This is part 1 of the Every Pitch in Baseball Series.
- Part 1: Types
- Part 2: Fastballs
- Part 3: Glove-Side Pitches
- Part 4: Arm-Side Pitches
- Part 5: Not-So-Common Pitches
There’s about a dozen-dozen pitches in baseball.
And they’re confusing. They’re confusing because everyone has their own names for the pitches.
That’s why you’re reading this post.
Often people confuse which pitches are which, like Corey Kluber’s Slider/Curve thing.
You are about to see the records straight.
This Series is going to start with general need-to-knows and get specific to each individual pitch. Soon, you will be able to tell the difference between a Vulcan-Changeup and a Circle-Changeup. By the end, you’ll know better than 99.9% of baseball fans out there.
Here begins the basic types.
Fastball and a Non-Fastball
Every pitch is either a fastball or not a fastball. Very simple.
The heater(fastball) is the first pitch mankind has ever discovered. It’s the fastest(reason it’s called a fastball), and is the foundation of pitching. Back in the 19th century, fastballs were generally 70–80 mph. Nowadays, Major League fastballs range from 90–100 mph, with a few pitchers being able to throw over 100 miles per hour:
Non-fastballs are designed to be not fastballs. Pitchers figured out early on that throwing every pitch straight isn’t that effective for most guys. Non-fastballs break left/right/down, more than fastballs. They’re thrown in a wide range of velocity; some of them reach mid-to-upper 90’s, while some pass below 60mph:
Fourseam and Breaking Fastballs
There are basically 3 types of Fastballs:
This is the origin of all fastballs. It has the best rise to it; though no pitch actually rises, the back-spinning pitch has the most resistance against gravity:
Breaking fastballs are variations from the Fourseam.
Armside vs. Gloveside
Breaking fastballs usually differ from the Fourseam by either having an extra cut or run to them. Cut means breaking to the gloveside, or left for a right-hander. And run is the opposite(armside).
They also have an extra drop too. More is explained in Part 2.
Generally, the Fourseam is the fastest. However, some pitchers can throw their Cutters/Twoseamers into the upper 90s and even above 100 mph.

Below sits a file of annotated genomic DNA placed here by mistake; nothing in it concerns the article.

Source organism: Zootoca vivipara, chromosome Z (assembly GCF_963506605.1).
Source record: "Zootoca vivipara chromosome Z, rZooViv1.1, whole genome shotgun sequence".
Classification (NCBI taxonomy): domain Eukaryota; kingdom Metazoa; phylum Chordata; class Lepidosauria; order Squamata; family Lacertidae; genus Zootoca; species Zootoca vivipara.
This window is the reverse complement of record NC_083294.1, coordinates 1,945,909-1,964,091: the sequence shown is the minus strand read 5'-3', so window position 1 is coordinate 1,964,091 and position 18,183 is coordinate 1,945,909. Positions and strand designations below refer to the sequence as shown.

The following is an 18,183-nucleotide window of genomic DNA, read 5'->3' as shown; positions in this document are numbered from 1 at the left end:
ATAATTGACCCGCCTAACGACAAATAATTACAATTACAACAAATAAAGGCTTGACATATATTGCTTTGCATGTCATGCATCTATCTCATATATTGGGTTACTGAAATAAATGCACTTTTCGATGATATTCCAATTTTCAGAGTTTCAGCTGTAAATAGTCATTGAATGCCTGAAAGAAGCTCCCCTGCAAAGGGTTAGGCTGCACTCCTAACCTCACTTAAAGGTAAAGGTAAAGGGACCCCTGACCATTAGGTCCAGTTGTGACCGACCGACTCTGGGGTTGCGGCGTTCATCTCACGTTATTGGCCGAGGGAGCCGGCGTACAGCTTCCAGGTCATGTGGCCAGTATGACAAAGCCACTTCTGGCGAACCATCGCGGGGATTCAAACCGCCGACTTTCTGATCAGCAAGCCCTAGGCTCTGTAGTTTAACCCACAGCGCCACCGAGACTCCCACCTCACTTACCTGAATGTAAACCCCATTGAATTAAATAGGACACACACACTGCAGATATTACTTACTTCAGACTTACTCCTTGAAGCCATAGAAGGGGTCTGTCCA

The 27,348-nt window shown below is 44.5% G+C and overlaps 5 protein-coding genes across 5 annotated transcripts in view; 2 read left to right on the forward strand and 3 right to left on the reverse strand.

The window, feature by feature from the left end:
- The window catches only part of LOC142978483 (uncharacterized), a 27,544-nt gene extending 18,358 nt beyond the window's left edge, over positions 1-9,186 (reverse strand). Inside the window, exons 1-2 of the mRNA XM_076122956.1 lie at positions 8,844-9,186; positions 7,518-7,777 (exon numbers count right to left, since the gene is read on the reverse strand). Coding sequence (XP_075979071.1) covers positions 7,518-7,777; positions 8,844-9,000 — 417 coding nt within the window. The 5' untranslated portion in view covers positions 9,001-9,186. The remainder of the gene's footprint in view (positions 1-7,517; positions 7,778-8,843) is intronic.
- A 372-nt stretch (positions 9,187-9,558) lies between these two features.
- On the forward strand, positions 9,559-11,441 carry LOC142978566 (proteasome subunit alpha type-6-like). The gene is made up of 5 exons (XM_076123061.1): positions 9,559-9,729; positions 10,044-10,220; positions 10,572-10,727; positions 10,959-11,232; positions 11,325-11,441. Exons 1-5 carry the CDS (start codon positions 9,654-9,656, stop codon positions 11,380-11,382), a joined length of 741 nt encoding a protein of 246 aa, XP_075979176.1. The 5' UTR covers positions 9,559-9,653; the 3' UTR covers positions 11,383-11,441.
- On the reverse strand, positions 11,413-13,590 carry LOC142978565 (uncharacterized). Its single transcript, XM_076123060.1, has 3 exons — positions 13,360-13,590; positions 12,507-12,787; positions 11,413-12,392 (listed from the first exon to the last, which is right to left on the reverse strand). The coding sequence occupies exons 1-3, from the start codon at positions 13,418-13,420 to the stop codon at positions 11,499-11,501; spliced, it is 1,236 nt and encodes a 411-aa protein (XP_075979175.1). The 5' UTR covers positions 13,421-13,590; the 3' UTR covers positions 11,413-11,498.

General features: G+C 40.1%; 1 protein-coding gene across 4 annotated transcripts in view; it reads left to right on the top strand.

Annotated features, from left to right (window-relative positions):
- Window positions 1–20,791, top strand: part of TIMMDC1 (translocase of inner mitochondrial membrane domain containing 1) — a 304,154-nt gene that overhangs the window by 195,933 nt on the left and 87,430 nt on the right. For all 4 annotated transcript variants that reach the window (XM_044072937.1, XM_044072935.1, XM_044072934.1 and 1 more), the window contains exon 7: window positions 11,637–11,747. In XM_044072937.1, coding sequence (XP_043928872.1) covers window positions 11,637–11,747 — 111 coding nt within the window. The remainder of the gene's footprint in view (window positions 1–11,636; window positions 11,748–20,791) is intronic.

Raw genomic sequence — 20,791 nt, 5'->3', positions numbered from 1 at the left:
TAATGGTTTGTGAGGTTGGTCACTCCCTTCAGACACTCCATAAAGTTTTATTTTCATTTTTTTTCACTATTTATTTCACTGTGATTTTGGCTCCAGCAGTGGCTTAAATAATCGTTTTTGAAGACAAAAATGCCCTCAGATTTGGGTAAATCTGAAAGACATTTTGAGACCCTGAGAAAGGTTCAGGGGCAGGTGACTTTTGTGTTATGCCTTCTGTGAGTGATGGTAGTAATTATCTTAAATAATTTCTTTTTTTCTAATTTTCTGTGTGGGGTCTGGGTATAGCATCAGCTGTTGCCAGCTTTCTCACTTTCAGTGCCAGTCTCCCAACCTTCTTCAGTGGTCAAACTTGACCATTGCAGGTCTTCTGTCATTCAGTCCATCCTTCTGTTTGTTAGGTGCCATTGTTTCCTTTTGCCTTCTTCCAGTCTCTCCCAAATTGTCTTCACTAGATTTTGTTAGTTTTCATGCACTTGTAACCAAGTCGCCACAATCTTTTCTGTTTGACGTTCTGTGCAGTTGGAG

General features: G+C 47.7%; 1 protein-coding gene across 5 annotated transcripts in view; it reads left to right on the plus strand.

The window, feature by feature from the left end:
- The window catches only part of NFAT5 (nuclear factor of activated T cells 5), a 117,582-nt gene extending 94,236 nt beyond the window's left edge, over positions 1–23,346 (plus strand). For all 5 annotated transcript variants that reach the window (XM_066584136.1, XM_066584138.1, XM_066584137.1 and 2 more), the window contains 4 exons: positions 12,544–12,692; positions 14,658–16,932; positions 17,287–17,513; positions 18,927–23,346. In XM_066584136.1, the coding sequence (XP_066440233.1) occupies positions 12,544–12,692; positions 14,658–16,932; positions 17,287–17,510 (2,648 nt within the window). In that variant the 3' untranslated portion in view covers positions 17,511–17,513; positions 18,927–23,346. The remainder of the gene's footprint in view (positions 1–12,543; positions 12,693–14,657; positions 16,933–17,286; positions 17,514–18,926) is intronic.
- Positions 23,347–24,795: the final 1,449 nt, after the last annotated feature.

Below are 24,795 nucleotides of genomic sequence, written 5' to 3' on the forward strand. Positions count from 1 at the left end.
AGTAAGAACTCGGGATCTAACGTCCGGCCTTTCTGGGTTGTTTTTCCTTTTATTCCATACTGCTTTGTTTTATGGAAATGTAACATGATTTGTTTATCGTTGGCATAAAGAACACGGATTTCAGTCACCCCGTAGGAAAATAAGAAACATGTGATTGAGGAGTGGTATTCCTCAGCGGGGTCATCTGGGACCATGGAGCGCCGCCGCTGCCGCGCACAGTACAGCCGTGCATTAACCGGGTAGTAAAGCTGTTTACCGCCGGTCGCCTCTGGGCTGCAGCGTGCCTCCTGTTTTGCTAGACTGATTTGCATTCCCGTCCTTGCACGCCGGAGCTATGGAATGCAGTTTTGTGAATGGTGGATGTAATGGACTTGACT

Breaking Balls & Offspeeds
Non-fastballs fall into 2 categories Breaking balls and Offspeed pitches.
Breaking balls break. They give hitters a hard time because when the ball moves up & down & left & right, it’s hard to hit.
Most breaking balls are chase pitches: they look like a fastball, then break out of the strike zone, making the hitter “chase” the ball. Chase pitches account for the majority of strikeouts.
Offspeeds (usually)break less. Their goal is to keep the hitters on their toes(out of their hitting rhythm).
How? Instead of having a big break, they change the speed; going slower.
When the hitters get fooled, they start the swing early(to hit the Fastball), then swing through before the ball reaches home plate.
You can tell that the hitter’s swing was very early, and by the time the ball reaches the plate, the bat’s gone long ago.
Breaking balls and Offspeeds also break gloveside or armside.
An example of gloveside breaking ball:
An example of armside offspeed:
Some pitches mostly break down, making it hard to name whether it’s armside or gloveside.
We don’t have to trust our eyes, though. Instead, we can look at the numbers. Pretty much all pitches consistently break either armside or gloveside, so they can still be classified as one or the other.
Curveball is a gloveside pitch.
Screwball is an armside pitch:
Some pitches don’t fit into any of these continuums. Here are some examples:
Eephus is a junk pitch. It’s like a slow-slow offspeed. Even though it’s easier to hit when expected, it catches the hitter(who’s waiting for light-speed pitches) off-guard. Some are slower than little-league pitches, breaking more than any curveball.
Knuckleballs don’t have any spin. (Spin on the baseball is what makes it move) Because of physics, its movement is unpredictable. How is too complicated for this article.
These are all the basic baseball pitches we’ve looked at:
- Fastballs: Fourseam, Twoseam, Cutter
- Arm-side & Gloveside Pitches
- Breaking Balls & Offspeeds
Next up: Fastballs